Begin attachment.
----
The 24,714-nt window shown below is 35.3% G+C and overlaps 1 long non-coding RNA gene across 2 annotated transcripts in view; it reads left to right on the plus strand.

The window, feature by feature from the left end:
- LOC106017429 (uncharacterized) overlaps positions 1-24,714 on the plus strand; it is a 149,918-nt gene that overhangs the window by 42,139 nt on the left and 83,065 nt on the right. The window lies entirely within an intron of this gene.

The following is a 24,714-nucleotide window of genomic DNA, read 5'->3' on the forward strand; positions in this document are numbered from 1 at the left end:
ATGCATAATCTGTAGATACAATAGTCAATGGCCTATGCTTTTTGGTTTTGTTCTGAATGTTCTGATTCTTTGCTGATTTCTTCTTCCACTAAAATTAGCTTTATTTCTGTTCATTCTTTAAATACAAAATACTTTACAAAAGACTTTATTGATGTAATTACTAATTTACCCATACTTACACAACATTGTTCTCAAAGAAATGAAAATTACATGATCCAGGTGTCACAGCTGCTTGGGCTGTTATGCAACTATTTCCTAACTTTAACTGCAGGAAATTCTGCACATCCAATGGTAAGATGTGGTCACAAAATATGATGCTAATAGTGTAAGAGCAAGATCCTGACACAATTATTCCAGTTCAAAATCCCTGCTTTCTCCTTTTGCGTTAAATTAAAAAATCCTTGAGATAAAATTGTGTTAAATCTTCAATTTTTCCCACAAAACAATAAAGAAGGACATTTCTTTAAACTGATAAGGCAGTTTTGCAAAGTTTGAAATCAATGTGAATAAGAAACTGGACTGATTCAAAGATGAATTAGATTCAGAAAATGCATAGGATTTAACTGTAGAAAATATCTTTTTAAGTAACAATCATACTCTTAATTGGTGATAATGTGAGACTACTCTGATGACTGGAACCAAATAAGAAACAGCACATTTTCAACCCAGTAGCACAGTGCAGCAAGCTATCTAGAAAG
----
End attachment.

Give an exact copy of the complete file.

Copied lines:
The 24,714-nt window shown below is 35.3% G+C and overlaps 1 long non-coding RNA gene across 2 annotated transcripts in view; it reads left to right on the plus strand.

The window, feature by feature from the left end:
- LOC106017429 (uncharacterized) overlaps positions 1-24,714 on the plus strand; it is a 149,918-nt gene that overhangs the window by 42,139 nt on the left and 83,065 nt on the right. The window lies entirely within an intron of this gene.

The following is a 24,714-nucleotide window of genomic DNA, read 5'->3' on the forward strand; positions in this document are numbered from 1 at the left end:
ATGCATAATCTGTAGATACAATAGTCAATGGCCTATGCTTTTTGGTTTTGTTCTGAATGTTCTGATTCTTTGCTGATTTCTTCTTCCACTAAAATTAGCTTTATTTCTGTTCATTCTTTAAATACAAAATACTTTACAAAAGACTTTATTGATGTAATTACTAATTTACCCATACTTACACAACATTGTTCTCAAAGAAATGAAAATTACATGATCCAGGTGTCACAGCTGCTTGGGCTGTTATGCAACTATTTCCTAACTTTAACTGCAGGAAATTCTGCACATCCAATGGTAAGATGTGGTCACAAAATATGATGCTAATAGTGTAAGAGCAAGATCCTGACACAATTATTCCAGTTCAAAATCCCTGCTTTCTCCTTTTGCGTTAAATTAAAAAATCCTTGAGATAAAATTGTGTTAAATCTTCAATTTTTCCCACAAAACAATAAAGAAGGACATTTCTTTAAACTGATAAGGCAGTTTTGCAAAGTTTGAAATCAATGTGAATAAGAAACTGGACTGATTCAAAGATGAATTAGATTCAGAAAATGCATAGGATTTAACTGTAGAAAATATCTTTTTAAGTAACAATCATACTCTTAATTGGTGATAATGTGAGACTACTCTGATGACTGGAACCAAATAAGAAACAGCACATTTTCAACCCAGTAGCACAGTGCAGCAAGCTATCTAGAAAG